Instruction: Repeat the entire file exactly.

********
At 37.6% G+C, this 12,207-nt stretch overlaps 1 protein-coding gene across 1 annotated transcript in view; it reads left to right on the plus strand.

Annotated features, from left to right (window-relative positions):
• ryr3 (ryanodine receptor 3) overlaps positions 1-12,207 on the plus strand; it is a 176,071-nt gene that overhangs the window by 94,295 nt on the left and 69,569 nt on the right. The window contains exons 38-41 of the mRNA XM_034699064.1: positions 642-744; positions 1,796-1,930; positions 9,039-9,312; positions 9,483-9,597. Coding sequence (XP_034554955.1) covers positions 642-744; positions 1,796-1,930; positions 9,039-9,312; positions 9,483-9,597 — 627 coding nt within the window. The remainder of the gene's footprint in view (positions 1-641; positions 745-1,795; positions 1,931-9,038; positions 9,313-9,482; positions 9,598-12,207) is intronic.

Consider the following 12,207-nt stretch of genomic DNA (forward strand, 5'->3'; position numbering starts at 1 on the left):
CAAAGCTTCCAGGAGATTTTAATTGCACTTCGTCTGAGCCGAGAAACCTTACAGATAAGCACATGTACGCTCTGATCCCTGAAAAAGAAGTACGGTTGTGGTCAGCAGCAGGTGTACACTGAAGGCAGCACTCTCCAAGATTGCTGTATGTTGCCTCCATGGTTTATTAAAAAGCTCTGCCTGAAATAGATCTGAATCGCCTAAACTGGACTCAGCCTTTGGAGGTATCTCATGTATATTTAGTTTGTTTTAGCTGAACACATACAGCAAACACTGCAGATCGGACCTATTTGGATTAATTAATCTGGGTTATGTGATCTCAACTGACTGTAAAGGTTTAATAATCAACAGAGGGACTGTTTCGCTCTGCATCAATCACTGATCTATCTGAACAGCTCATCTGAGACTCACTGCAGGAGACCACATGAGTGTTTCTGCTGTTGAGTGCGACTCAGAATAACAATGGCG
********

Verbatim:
At 37.6% G+C, this 12,207-nt stretch overlaps 1 protein-coding gene across 1 annotated transcript in view; it reads left to right on the plus strand.

Annotated features, from left to right (window-relative positions):
• ryr3 (ryanodine receptor 3) overlaps positions 1-12,207 on the plus strand; it is a 176,071-nt gene that overhangs the window by 94,295 nt on the left and 69,569 nt on the right. The window contains exons 38-41 of the mRNA XM_034699064.1: positions 642-744; positions 1,796-1,930; positions 9,039-9,312; positions 9,483-9,597. Coding sequence (XP_034554955.1) covers positions 642-744; positions 1,796-1,930; positions 9,039-9,312; positions 9,483-9,597 — 627 coding nt within the window. The remainder of the gene's footprint in view (positions 1-641; positions 745-1,795; positions 1,931-9,038; positions 9,313-9,482; positions 9,598-12,207) is intronic.

Consider the following 12,207-nt stretch of genomic DNA (forward strand, 5'->3'; position numbering starts at 1 on the left):
CAAAGCTTCCAGGAGATTTTAATTGCACTTCGTCTGAGCCGAGAAACCTTACAGATAAGCACATGTACGCTCTGATCCCTGAAAAAGAAGTACGGTTGTGGTCAGCAGCAGGTGTACACTGAAGGCAGCACTCTCCAAGATTGCTGTATGTTGCCTCCATGGTTTATTAAAAAGCTCTGCCTGAAATAGATCTGAATCGCCTAAACTGGACTCAGCCTTTGGAGGTATCTCATGTATATTTAGTTTGTTTTAGCTGAACACATACAGCAAACACTGCAGATCGGACCTATTTGGATTAATTAATCTGGGTTATGTGATCTCAACTGACTGTAAAGGTTTAATAATCAACAGAGGGACTGTTTCGCTCTGCATCAATCACTGATCTATCTGAACAGCTCATCTGAGACTCACTGCAGGAGACCACATGAGTGTTTCTGCTGTTGAGTGCGACTCAGAATAACAATGGCG